Philadelphia Eagles: Jason Peters’ legacy in midnight green is unflappable

(Photo by Hannah Foslien/Getty Images)
(Photo by Hannah Foslien/Getty Images) /

For the first time in over a decade, Jason Peters will not be on the sideline for the Philadelphia Eagles this fall.

Now granted, this was to be expected. Between his poor performances last summer and the presence of both Jordan Mailata and Andre Dillard, there just wasn’t a spot for Peters back on the Eagles this fall.

Would it have been nice to see Peters hang up his cleats right then and there and transition to an off-field role within the organization a la Harold Carmichael or Ron Jaworski? Most definitely, that would have been a storybook ending to a Hall of Fame career, but in the real world, things seldom work out that way.

No, at the ripe old age of 39, the Philadelphia Eagles all-timer just signed a contract with the Chicago Bears to continue his NFL career into its 18th year.

And you know what? Good for him. While it’ll be weird to see number 71 in a different color uniform, his legacy in midnight green is all but unflappable.

Jason Peters’ legacy with the Philadelphia Eagles is already set.

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For a solid five-year stretch last decade, there wasn’t a better offensive tackle in the business than Jason Peters.

A supersized blocking tight end at the University of Arkansas, Peters signed with the Buffalo Bills as a UDFA in 2004 with the intentions of transitioning to tackle full time, even though the team already had a pair of solid bookends in place by the names of Mike Williams and Jonas Jennings.

*spoiler alert* it worked.

Though Peters didn’t fully enter the starting conversation until his second season in the “Queen City,” he quickly found a home starting for Mike Mularkey/Dick Jauron’s team and was rewarded for his perseverance with a five-year, $15 million extension to remain with the Bills long-term.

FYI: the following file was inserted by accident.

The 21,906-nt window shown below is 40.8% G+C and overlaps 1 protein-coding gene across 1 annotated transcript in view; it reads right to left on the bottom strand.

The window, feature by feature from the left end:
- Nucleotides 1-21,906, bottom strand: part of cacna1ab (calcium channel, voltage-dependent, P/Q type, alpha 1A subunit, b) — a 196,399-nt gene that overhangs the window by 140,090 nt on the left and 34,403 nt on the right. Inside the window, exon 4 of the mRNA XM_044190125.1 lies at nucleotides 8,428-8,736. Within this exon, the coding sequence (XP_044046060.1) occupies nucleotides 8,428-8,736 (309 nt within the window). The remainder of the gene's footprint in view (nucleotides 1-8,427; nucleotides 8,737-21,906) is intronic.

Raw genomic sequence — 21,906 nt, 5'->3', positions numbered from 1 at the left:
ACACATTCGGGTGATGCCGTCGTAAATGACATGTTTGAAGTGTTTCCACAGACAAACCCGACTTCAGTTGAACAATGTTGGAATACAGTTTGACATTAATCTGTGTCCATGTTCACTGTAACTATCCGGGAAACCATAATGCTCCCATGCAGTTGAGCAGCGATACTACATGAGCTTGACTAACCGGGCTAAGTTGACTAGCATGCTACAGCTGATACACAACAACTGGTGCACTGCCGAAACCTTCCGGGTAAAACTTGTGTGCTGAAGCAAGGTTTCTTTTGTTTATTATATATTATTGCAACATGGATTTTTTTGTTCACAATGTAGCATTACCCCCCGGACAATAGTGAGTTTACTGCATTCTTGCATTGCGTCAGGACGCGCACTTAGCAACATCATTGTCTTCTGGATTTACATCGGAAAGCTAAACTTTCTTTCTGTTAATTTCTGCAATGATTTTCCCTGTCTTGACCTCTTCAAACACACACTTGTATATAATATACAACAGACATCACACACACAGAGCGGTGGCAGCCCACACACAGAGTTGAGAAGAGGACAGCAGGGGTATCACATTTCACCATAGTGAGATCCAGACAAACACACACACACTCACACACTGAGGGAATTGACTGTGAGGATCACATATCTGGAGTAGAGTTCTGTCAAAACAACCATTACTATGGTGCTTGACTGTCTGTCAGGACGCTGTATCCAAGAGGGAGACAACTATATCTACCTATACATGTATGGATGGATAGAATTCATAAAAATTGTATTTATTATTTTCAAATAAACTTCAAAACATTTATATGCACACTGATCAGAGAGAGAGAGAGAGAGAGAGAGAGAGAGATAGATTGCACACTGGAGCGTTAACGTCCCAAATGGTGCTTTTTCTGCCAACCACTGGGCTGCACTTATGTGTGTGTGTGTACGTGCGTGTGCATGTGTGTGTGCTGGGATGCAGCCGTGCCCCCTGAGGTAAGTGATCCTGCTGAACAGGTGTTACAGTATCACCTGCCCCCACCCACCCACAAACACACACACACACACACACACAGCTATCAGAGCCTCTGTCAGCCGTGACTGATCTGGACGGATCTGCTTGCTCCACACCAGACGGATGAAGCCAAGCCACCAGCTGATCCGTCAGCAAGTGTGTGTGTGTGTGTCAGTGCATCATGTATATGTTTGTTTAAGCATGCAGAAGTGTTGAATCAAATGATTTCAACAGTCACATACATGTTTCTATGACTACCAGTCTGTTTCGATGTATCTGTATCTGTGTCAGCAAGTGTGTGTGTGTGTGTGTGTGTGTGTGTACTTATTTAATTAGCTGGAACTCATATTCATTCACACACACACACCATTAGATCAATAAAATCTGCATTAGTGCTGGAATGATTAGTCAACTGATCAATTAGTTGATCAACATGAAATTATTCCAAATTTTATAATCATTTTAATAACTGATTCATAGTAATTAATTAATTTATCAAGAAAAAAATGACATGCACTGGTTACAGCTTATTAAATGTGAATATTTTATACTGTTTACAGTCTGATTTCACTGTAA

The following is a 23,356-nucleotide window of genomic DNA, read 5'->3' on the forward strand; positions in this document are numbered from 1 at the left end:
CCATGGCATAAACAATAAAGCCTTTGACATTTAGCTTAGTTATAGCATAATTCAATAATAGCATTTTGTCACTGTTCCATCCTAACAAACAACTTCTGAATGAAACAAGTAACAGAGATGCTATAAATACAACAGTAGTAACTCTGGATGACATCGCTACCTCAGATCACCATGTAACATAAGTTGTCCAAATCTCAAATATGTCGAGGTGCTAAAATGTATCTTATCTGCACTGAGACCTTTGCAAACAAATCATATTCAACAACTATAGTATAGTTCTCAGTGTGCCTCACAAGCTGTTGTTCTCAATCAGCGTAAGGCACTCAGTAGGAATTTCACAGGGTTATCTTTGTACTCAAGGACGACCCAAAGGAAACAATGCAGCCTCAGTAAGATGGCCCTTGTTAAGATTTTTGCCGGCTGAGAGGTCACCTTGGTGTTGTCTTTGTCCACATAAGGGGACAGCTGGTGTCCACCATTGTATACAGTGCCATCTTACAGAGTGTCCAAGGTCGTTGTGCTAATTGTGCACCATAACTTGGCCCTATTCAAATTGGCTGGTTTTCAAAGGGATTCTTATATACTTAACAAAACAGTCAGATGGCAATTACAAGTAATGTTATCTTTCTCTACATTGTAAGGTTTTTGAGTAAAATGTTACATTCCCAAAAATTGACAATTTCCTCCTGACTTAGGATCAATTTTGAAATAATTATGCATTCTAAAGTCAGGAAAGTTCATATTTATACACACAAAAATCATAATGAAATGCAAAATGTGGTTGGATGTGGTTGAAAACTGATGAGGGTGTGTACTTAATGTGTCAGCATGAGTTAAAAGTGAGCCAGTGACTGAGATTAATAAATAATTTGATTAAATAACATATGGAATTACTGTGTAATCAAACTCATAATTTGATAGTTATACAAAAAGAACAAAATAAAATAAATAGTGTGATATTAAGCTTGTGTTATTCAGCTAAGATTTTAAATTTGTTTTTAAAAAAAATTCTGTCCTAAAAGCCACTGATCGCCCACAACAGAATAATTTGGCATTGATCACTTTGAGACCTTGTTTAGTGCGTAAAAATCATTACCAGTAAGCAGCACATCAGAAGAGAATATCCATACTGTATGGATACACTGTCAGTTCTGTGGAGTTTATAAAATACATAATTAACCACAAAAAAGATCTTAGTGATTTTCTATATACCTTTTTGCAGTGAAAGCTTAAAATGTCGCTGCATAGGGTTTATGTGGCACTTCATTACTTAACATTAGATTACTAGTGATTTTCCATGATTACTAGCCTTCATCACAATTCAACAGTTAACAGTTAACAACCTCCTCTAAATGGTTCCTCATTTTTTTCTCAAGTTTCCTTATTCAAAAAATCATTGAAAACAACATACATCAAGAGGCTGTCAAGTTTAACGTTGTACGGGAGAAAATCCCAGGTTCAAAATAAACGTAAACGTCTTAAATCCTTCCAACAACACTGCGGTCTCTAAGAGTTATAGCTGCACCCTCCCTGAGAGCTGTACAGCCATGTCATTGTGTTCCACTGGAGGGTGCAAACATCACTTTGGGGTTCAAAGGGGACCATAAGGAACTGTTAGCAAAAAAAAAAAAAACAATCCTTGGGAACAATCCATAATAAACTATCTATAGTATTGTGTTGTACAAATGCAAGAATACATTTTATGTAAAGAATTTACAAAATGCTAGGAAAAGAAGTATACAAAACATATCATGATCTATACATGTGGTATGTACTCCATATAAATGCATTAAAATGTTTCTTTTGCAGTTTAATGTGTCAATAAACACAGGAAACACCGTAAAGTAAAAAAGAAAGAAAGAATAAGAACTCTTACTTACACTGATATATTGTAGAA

… and by long-term, I mean until 2009, when after being underwhelmed by his contract versus his All-Pro level of on-the-field play, Peters demanded a trade and was shipped to the Philadelphia Eagles in exchange for a 2009 first-round pick, a 2009 fourth-round pick, and an additional sixth-round pick in 2010.

Armed with a new five-year, $60 million contract and a head coach desperately looking for a viable replacement for Tra Thomas – who signed with the Jacksonville Jaguars after 11 seasons in midnight green – Peters immediately slotted in as Donovan McNabb‘s blindspot protector, where he played for the remainder of number 5’s career.

From 2009-16, Peters made the Pro Bowl every single season save a 2012 campaign robbed by a torn Achilles. He earned two All-Pro honors, played 16 games in four seasons, and started every single game he appeared in for the Eagles, all the way up to his weird 2020 season split between right guard and left tackle.

Peters played for three different head coaches – for if you count Pat Shurmur’ one-game interim tenure – protected quarterbacks ranging from ultra-athletic runners like Michael Vick to certified statues like Sam Bradford, and yet, through it all, Peters remained a stalwart pass blocker and a nasty run blocker who had little issue with imposing his will on would-be tacklers and moving bodies at his will like a human tornado.

Even in 2020, easily the worst season of his tenure with the Eagles, Peters didn’t commit a single penalty and was able to do his job better than any other midseason backup you’ll find right off the street.

Really, the only thing Peters didn’t accomplish during his run with the Eagles was playing in a Super Bowl game, as his 2017 season ended with a trip to IR in Week 8, but in the grand scheme of things, I would imagine having the ring is just as sweet even if he spent the big game on the sidelines.

Do you know who else likely doesn’t care how his Super Bowl ring was earned? The Hall of Fame. With “Super Bowl champion” now added to an incredible list of accolades, Peters is one of the most decorated offensive linemen of the last decade and a half and should earn a bust in Canton regardless of how his tenure with the Chicago Bears turns out.

Next. Jake Elliott might just turn the corner yet. dark

During the team’s first preseason game, owner Jeffery Lurie announced the members of the Philadelphia Eagles’ 2021 draft class: Tra Thomas and Jon Runyan. While the exact way those two all-time linemen ended up in Philadelphia differed, as Thomas was a first-round pick and Runyan was a free agent addition, both turned in incredible careers in midnight green uniforms before playing the final year of their respective careers elsewhere. That didn’t affect either player’s legacy in South Philly, so why, dare I ask, would Jason Peters following suit be any different? Answer: It shouldn’t.